Data underlying the research of Evolutionary and reverse engineering of single vitamin requirement in Saccharomyces cerevisiae.



The popular Saccharomyces cerevisiae laboratory strain CEN.PK113-7D is regularly grown in chemically defined also referred to synthetic media (SM) that contain a set of organic compounds known as class B vitamins to support fast growth. While previous work showed how specific vitamin requirements could be eliminated through directed evolution, this approach is still limited to the biotin requirement. In this study, the CEN.PK113-7D vitamin requirements were evaluated and showed that growth was suboptimal upon omission of thiamine, pyridoxine, para-aminobenzoic acid, pantothenic acid, inositol, or nicotinic acid. The S. cerevisiae strain was then evolved for fast growth in the absence of one of the vitamins. In all evolution lines, strains reached growth rates comparable to those of the strain grown in the presence of the vitamin. After few generations on medium without myo-inositol, nicotinic acid or pABA, CEN.PK113-7D exhibited fast prototrophic growth, conversely evolution for thiamine, pyridoxine and pantothenate had to be prolonged for over 300 generations. The genome of evolved single-colony isolates was re-sequenced and non-synonymous mutations identified. A subset of the mutations was selected and reintroduced using CRISPR/Cas9 in the naïve background strain. A limited number of mutations were necessary to reverse-engineer the parent strain into a single vitamin prototroph revealing a new aspect of vitamin metabolism and its regulation. These results pave the way towards the design of a cheap and entirely mineral media that would have to be complemented with a carbon source only. Measurement data collected and plotted in Figures 2, 3 and 7 are provided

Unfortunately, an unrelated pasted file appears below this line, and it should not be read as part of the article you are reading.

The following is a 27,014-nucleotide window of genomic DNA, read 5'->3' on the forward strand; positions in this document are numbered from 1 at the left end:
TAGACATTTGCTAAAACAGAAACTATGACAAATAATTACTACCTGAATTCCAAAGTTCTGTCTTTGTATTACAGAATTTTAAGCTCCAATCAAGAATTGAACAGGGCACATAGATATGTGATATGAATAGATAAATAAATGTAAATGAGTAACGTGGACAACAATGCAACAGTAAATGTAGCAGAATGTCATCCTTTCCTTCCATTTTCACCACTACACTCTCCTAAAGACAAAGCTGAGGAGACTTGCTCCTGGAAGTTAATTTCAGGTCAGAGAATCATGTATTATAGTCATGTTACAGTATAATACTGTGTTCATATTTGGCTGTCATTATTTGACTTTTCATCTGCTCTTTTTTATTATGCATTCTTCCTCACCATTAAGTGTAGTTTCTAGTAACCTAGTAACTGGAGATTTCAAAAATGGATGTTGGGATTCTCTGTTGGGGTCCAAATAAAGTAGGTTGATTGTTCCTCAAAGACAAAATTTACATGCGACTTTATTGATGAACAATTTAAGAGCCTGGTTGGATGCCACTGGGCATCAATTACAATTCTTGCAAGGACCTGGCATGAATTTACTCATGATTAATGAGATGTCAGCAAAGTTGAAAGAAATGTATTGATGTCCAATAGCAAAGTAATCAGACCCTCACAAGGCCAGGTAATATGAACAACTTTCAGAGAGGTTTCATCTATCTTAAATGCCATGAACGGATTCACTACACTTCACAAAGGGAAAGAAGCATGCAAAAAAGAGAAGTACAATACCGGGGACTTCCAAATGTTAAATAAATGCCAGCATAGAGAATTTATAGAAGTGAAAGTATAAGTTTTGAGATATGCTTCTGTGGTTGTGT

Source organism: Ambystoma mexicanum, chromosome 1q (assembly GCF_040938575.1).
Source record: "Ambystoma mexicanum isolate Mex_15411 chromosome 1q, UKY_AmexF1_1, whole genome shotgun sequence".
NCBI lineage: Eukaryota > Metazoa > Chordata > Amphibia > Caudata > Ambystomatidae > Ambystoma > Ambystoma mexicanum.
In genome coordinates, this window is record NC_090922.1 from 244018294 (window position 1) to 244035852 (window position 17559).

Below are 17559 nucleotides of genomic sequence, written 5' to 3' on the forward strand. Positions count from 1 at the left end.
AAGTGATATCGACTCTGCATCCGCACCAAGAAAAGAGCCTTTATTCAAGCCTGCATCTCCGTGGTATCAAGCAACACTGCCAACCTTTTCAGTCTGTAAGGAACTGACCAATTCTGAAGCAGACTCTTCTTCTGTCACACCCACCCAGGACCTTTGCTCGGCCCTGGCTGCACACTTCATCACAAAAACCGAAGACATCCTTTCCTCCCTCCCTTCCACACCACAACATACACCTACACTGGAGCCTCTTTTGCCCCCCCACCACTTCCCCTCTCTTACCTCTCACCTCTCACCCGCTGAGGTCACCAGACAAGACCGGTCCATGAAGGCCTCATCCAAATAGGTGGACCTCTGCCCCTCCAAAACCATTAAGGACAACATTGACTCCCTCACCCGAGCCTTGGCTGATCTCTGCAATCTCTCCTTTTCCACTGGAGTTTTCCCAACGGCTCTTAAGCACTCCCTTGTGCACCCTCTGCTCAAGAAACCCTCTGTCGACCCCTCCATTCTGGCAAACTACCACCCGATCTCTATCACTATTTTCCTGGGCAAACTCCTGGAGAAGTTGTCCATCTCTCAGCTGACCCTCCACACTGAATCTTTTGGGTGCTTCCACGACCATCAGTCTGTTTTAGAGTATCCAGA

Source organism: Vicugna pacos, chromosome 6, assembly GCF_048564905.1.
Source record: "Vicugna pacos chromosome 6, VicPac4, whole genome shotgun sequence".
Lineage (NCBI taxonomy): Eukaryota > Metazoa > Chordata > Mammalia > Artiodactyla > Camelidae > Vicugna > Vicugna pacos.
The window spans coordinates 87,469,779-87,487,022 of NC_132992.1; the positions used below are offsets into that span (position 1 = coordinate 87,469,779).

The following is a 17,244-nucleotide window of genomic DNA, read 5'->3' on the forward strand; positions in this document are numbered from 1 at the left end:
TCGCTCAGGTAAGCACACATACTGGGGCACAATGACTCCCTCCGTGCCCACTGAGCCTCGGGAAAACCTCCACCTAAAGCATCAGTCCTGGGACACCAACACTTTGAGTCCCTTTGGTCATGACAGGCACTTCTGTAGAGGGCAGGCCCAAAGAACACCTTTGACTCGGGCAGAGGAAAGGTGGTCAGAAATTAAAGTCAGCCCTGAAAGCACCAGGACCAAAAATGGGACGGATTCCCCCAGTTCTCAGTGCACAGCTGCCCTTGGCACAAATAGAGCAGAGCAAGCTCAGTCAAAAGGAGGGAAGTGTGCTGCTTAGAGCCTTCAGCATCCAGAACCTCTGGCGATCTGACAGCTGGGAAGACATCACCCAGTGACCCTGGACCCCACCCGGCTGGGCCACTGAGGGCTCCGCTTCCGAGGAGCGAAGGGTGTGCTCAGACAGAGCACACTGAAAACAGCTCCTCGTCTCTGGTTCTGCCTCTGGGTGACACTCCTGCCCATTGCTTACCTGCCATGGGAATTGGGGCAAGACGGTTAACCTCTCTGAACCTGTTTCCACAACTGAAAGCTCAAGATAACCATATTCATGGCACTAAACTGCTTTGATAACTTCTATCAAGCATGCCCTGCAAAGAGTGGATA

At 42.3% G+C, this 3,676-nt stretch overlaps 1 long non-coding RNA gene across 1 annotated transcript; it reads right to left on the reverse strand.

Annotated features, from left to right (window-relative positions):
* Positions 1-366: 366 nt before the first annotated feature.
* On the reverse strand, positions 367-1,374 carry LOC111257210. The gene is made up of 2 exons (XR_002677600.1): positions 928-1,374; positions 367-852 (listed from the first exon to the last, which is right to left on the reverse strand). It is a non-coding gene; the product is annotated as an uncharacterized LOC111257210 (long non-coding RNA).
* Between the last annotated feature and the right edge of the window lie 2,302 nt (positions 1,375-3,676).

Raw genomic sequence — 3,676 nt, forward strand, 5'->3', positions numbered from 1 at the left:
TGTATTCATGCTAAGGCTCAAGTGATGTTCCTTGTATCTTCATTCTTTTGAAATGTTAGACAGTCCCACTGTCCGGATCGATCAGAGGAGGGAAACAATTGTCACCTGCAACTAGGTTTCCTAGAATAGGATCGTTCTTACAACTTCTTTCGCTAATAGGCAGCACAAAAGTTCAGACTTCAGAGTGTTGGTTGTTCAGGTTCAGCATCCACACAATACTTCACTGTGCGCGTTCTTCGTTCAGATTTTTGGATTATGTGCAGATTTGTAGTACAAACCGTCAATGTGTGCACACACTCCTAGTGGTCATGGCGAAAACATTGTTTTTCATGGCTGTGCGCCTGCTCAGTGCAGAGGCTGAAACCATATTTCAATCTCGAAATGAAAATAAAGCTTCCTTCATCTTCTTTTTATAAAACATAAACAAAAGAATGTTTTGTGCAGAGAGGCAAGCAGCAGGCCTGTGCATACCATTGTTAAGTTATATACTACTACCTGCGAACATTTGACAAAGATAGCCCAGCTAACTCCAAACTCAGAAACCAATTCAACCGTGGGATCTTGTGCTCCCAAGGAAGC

Date made available13 Feb 2020
PublisherTU Delft - 4TU.ResearchData
Date of data production2020 -

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